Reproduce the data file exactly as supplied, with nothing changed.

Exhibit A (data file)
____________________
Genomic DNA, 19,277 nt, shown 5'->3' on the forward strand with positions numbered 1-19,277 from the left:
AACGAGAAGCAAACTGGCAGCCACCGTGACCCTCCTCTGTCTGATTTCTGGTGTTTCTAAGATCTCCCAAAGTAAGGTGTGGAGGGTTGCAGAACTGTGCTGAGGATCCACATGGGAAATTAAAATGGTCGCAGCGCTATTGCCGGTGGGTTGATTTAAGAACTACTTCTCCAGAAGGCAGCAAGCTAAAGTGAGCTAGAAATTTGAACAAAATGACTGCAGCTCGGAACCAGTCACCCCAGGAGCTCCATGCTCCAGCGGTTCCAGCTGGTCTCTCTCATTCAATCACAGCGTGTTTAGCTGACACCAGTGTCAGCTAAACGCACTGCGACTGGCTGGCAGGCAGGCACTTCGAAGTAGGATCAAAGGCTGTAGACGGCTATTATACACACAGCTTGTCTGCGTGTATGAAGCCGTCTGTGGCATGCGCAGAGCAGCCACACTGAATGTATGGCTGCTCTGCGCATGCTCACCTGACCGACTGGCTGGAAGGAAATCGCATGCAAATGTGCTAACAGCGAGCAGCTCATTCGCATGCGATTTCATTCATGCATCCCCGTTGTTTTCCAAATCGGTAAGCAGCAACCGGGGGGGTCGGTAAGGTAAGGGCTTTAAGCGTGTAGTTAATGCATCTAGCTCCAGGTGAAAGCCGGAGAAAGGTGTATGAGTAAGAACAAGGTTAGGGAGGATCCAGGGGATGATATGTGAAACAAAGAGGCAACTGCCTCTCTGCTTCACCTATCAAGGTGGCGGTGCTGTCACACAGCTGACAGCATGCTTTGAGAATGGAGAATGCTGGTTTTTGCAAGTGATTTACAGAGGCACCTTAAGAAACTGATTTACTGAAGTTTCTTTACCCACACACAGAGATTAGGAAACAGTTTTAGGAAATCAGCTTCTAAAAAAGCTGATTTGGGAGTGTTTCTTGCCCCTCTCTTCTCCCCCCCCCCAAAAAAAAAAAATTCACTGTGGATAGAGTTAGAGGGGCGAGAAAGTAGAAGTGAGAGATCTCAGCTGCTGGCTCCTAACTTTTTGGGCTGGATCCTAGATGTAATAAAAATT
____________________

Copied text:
Genomic DNA, 19,277 nt, shown 5'->3' on the forward strand with positions numbered 1-19,277 from the left:
AACGAGAAGCAAACTGGCAGCCACCGTGACCCTCCTCTGTCTGATTTCTGGTGTTTCTAAGATCTCCCAAAGTAAGGTGTGGAGGGTTGCAGAACTGTGCTGAGGATCCACATGGGAAATTAAAATGGTCGCAGCGCTATTGCCGGTGGGTTGATTTAAGAACTACTTCTCCAGAAGGCAGCAAGCTAAAGTGAGCTAGAAATTTGAACAAAATGACTGCAGCTCGGAACCAGTCACCCCAGGAGCTCCATGCTCCAGCGGTTCCAGCTGGTCTCTCTCATTCAATCACAGCGTGTTTAGCTGACACCAGTGTCAGCTAAACGCACTGCGACTGGCTGGCAGGCAGGCACTTCGAAGTAGGATCAAAGGCTGTAGACGGCTATTATACACACAGCTTGTCTGCGTGTATGAAGCCGTCTGTGGCATGCGCAGAGCAGCCACACTGAATGTATGGCTGCTCTGCGCATGCTCACCTGACCGACTGGCTGGAAGGAAATCGCATGCAAATGTGCTAACAGCGAGCAGCTCATTCGCATGCGATTTCATTCATGCATCCCCGTTGTTTTCCAAATCGGTAAGCAGCAACCGGGGGGGTCGGTAAGGTAAGGGCTTTAAGCGTGTAGTTAATGCATCTAGCTCCAGGTGAAAGCCGGAGAAAGGTGTATGAGTAAGAACAAGGTTAGGGAGGATCCAGGGGATGATATGTGAAACAAAGAGGCAACTGCCTCTCTGCTTCACCTATCAAGGTGGCGGTGCTGTCACACAGCTGACAGCATGCTTTGAGAATGGAGAATGCTGGTTTTTGCAAGTGATTTACAGAGGCACCTTAAGAAACTGATTTACTGAAGTTTCTTTACCCACACACAGAGATTAGGAAACAGTTTTAGGAAATCAGCTTCTAAAAAAGCTGATTTGGGAGTGTTTCTTGCCCCTCTCTTCTCCCCCCCCCCAAAAAAAAAAAATTCACTGTGGATAGAGTTAGAGGGGCGAGAAAGTAGAAGTGAGAGATCTCAGCTGCTGGCTCCTAACTTTTTGGGCTGGATCCTAGATGTAATAAAAATT